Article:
Pokeweed review

What Did I Learn?

Pokeweed Comic

Today’s review is on Pokeweed, by Drew Pocza. It’s black and white with intresting but structurally simple lines. There isn’t a lot of texture to the backgrounds but there isn’t a lot needed, so that works for me. The artist prefers a less-is-more approach that pus the focus on the characters.

I really like black and white comics and I wasn’t sure what to think when I saw the first colored strip. Of course, there was only one and then a couple more later on. So I couldn’t get a real squinty look at a few examples. As it turns out, I think the color enhances the expressions on the characters – or perhaps clarifies them. I do happen to like the color combinations in the panels where the characters are brightly colored and the backgrounds are more muted. Your preference may vary.

Now, the comic often centers on some kind of base humor. It’s a little unusual in that the jokes are part of short storylines and it really makes them far more amusing when read together. One of the characters, Buster the crotchety snowman, is in a couple of strips where he’s melted or his arms are pulled out. If you stumbled into the comic in the middle of that run, you might not pick up that Buster is a snowman.

Know what that is? That’s a visual gag. I loves me some visual gags. For that reason, I enjoyed the velociraptors and hiding from Adam Lambert fans and the battering ham and the cheesy quesadilla… and much more. These are where the less is more thing really drives the visual gag.

I also happen to like puns and word play, which you’ll see some of if you read through the archives of Pokeweed. That goes hand in hand with the characters and their story purposes, which are constructed in such a way that they all have other facets than their main gigs. The dialog is pithy and pretty succinct, too. Just enough to carry the gag and still give you a little character.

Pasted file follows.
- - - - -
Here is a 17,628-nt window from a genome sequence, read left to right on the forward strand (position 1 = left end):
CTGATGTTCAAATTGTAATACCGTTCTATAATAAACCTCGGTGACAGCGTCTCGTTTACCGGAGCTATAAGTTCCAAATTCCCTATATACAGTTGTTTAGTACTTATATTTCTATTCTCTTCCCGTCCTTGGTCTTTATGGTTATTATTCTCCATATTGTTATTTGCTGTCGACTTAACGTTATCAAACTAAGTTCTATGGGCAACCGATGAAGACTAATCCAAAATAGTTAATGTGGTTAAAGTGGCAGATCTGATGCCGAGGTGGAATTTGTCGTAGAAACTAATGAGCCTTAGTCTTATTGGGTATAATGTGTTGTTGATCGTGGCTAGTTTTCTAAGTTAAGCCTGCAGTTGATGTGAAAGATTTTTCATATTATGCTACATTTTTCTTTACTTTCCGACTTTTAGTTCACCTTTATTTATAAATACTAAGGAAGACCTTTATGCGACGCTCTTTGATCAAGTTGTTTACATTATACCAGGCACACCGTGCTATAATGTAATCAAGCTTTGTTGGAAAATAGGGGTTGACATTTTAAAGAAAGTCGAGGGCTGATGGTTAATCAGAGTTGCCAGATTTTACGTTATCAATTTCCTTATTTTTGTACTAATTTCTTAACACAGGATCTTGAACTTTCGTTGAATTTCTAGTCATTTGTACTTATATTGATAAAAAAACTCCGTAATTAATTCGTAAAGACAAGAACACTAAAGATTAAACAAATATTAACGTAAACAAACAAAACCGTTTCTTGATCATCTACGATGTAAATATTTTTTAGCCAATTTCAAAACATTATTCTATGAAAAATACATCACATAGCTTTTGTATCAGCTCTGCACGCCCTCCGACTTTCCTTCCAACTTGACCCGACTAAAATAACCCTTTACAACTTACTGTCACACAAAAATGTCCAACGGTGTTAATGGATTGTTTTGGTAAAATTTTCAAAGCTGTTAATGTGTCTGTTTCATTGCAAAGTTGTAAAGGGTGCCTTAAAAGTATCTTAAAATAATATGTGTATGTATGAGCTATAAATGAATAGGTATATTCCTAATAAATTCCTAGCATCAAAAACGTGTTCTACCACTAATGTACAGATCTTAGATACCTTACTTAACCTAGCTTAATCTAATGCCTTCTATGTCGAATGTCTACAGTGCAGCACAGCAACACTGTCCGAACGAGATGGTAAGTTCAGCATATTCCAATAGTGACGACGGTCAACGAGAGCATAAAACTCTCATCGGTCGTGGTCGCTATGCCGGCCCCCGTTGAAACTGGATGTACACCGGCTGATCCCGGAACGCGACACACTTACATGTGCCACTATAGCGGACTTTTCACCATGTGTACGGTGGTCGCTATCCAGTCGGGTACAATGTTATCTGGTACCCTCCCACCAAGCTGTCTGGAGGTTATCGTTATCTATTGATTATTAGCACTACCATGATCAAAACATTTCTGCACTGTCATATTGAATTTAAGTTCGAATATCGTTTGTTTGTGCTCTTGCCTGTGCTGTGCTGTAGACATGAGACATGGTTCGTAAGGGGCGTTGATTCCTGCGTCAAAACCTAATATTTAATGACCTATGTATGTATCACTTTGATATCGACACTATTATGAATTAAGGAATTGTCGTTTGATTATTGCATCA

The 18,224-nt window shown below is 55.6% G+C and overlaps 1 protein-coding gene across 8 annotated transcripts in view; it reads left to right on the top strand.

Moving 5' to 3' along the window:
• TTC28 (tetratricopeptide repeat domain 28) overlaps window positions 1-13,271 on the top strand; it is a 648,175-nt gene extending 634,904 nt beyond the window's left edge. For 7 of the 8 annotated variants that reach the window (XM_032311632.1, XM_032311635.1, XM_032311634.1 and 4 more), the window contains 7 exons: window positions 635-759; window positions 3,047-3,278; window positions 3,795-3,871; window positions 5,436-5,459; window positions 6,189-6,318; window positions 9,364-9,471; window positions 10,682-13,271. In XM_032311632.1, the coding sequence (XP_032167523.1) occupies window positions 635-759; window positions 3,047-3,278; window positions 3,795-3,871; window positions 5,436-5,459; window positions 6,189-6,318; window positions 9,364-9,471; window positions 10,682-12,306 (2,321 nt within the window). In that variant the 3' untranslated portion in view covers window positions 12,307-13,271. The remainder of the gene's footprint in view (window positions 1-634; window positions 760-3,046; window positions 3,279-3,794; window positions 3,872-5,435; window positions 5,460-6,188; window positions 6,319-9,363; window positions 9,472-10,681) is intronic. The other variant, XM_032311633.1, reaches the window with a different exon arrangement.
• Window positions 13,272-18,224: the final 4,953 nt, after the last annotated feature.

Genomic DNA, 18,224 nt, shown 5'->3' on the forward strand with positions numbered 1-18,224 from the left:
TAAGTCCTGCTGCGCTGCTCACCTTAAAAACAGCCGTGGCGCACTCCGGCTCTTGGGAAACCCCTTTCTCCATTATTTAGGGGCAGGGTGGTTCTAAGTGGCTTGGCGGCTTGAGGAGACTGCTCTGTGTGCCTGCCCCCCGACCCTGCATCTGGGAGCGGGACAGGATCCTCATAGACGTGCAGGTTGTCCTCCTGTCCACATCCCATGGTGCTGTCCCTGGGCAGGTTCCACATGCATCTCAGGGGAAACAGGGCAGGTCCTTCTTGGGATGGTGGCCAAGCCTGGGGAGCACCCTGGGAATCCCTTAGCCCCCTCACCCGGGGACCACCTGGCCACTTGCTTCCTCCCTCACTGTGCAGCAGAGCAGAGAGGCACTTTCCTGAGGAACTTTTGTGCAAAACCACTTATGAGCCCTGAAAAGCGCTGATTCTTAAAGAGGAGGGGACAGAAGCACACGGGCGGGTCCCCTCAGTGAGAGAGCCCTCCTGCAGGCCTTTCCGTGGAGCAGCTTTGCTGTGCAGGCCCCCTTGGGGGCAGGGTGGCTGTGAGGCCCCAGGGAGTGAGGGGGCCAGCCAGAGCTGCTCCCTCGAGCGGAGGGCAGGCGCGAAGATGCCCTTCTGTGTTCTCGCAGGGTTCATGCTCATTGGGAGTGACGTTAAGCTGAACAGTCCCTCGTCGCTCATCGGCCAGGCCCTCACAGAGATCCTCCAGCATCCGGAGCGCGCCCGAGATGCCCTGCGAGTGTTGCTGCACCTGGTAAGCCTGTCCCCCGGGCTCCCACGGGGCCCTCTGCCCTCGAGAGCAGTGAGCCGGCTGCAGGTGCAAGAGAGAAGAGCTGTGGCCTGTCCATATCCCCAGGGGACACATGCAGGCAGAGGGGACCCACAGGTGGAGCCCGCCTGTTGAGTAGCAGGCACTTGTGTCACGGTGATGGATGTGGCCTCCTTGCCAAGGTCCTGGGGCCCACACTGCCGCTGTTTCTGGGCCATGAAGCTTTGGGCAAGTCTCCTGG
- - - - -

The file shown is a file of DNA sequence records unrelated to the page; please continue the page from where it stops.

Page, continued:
What Did I Learn?

Sometimes I like lots of little fiddly detail to look at in a comic. Other times I just want to follow the main storyline or gags and not be distracted. Sometimes I’m more focused on the characters in a comic or the actual setting itself, and I want to know more. Sometimes its silent comics or painted comics or … well, there are too many things I want for them to all be in one comic. And so I enjoy lots of different comics for different reasons.


And as I try to visualize this, the image that comes to mind is a concept graph, something like an inkblot splashed on a line graph. Pokeweed might be heavily blobbed on the side of the graph where the art is simple without being plain, spilling over into the part where the topics are common without being pedestrian and oozing over to where the characters are solid but not simple.

Okay, so it’s a pretty awkward and nebulous visual concept, so I’ll leave you with a beautiful rainbow.

3 Comments

  1. Pingback: Tweets that mention Pokeweed review | What-Did-I-Learn? | ArtPatient | ArtPatient -- Topsy.com

Comments are closed.